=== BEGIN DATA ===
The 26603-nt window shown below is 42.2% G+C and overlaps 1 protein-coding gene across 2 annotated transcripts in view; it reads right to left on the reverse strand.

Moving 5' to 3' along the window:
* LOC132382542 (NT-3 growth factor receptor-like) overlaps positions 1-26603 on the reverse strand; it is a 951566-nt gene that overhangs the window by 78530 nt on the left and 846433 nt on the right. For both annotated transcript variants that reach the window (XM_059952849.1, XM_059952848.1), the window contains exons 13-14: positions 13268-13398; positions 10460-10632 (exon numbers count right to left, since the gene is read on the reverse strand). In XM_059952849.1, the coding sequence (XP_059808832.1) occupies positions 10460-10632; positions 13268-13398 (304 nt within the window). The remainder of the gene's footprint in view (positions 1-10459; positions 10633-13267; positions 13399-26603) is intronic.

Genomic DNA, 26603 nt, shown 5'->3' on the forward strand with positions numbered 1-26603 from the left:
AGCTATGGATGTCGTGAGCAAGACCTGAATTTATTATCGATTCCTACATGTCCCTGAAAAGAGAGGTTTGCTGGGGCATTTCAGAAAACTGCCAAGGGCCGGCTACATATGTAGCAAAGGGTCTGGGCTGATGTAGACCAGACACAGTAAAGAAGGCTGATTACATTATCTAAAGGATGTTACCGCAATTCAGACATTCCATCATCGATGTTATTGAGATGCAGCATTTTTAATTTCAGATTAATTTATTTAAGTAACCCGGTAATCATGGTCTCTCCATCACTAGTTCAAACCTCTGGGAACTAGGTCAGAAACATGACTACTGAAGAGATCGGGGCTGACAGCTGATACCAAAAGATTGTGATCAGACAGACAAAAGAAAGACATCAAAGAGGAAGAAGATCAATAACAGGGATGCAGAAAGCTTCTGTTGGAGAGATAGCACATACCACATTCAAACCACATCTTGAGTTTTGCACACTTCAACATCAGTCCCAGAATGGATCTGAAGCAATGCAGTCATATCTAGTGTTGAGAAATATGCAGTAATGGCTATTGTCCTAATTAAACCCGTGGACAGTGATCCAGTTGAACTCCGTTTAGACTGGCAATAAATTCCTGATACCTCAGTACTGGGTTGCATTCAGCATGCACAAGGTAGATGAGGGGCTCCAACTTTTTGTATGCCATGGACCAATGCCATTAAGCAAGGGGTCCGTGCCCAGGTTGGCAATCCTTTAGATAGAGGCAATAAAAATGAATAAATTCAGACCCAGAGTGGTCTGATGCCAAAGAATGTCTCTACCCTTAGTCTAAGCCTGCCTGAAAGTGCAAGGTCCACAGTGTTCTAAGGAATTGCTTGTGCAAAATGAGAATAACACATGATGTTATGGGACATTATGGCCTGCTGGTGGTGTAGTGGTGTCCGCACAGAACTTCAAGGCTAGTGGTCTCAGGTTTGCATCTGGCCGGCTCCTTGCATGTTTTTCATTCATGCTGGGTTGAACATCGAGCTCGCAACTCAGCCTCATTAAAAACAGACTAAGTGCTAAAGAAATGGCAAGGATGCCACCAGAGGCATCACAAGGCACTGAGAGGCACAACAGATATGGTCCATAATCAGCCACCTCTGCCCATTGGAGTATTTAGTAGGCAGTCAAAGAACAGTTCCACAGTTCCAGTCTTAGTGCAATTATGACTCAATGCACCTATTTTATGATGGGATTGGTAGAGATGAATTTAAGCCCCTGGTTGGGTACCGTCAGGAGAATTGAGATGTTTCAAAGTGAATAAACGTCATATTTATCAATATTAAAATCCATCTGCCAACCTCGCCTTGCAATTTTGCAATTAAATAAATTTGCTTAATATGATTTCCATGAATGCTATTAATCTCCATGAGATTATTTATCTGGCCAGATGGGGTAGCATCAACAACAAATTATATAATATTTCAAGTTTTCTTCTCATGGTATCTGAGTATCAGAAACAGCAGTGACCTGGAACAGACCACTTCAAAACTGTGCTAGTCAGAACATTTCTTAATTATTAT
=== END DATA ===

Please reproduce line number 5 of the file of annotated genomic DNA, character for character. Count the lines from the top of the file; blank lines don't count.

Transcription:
AGCTATGGATGTCGTGAGCAAGACCTGAATTTATTATCGATTCCTACATGTCCCTGAAAAGAGAGGTTTGCTGGGGCATTTCAGAAAACTGCCAAGGGCCGGCTACATATGTAGCAAAGGGTCTGGGCTGATGTAGACCAGACACAGTAAAGAAGGCTGATTACATTATCTAAAGGATGTTACCGCAATTCAGACATTCCATCATCGATGTTATTGAGATGCAGCATTTTTAATTTCAGATTAATTTATTTAAGTAACCCGGTAATCATGGTCTCTCCATCACTAGTTCAAACCTCTGGGAACTAGGTCAGAAACATGACTACTGAAGAGATCGGGGCTGACAGCTGATACCAAAAGATTGTGATCAGACAGACAAAAGAAAGACATCAAAGAGGAAGAAGATCAATAACAGGGATGCAGAAAGCTTCTGTTGGAGAGATAGCACATACCACATTCAAACCACATCTTGAGTTTTGCACACTTCAACATCAGTCCCAGAATGGATCTGAAGCAATGCAGTCATATCTAGTGTTGAGAAATATGCAGTAATGGCTATTGTCCTAATTAAACCCGTGGACAGTGATCCAGTTGAACTCCGTTTAGACTGGCAATAAATTCCTGATACCTCAGTACTGGGTTGCATTCAGCATGCACAAGGTAGATGAGGGGCTCCAACTTTTTGTATGCCATGGACCAATGCCATTAAGCAAGGGGTCCGTGCCCAGGTTGGCAATCCTTTAGATAGAGGCAATAAAAATGAATAAATTCAGACCCAGAGTGGTCTGATGCCAAAGAATGTCTCTACCCTTAGTCTAAGCCTGCCTGAAAGTGCAAGGTCCACAGTGTTCTAAGGAATTGCTTGTGCAAAATGAGAATAACACATGATGTTATGGGACATTATGGCCTGCTGGTGGTGTAGTGGTGTCCGCACAGAACTTCAAGGCTAGTGGTCTCAGGTTTGCATCTGGCCGGCTCCTTGCATGTTTTTCATTCATGCTGGGTTGAACATCGAGCTCGCAACTCAGCCTCATTAAAAACAGACTAAGTGCTAAAGAAATGGCAAGGATGCCACCAGAGGCATCACAAGGCACTGAGAGGCACAACAGATATGGTCCATAATCAGCCACCTCTGCCCATTGGAGTATTTAGTAGGCAGTCAAAGAACAGTTCCACAGTTCCAGTCTTAGTGCAATTATGACTCAATGCACCTATTTTATGATGGGATTGGTAGAGATGAATTTAAGCCCCTGGTTGGGTACCGTCAGGAGAATTGAGATGTTTCAAAGTGAATAAACGTCATATTTATCAATATTAAAATCCATCTGCCAACCTCGCCTTGCAATTTTGCAATTAAATAAATTTGCTTAATATGATTTCCATGAATGCTATTAATCTCCATGAGATTATTTATCTGGCCAGATGGGGTAGCATCAACAACAAATTATATAATATTTCAAGTTTTCTTCTCATGGTATCTGAGTATCAGAAACAGCAGTGACCTGGAACAGACCACTTCAAAACTGTGCTAGTCAGAACATTTCTTAATTATTAT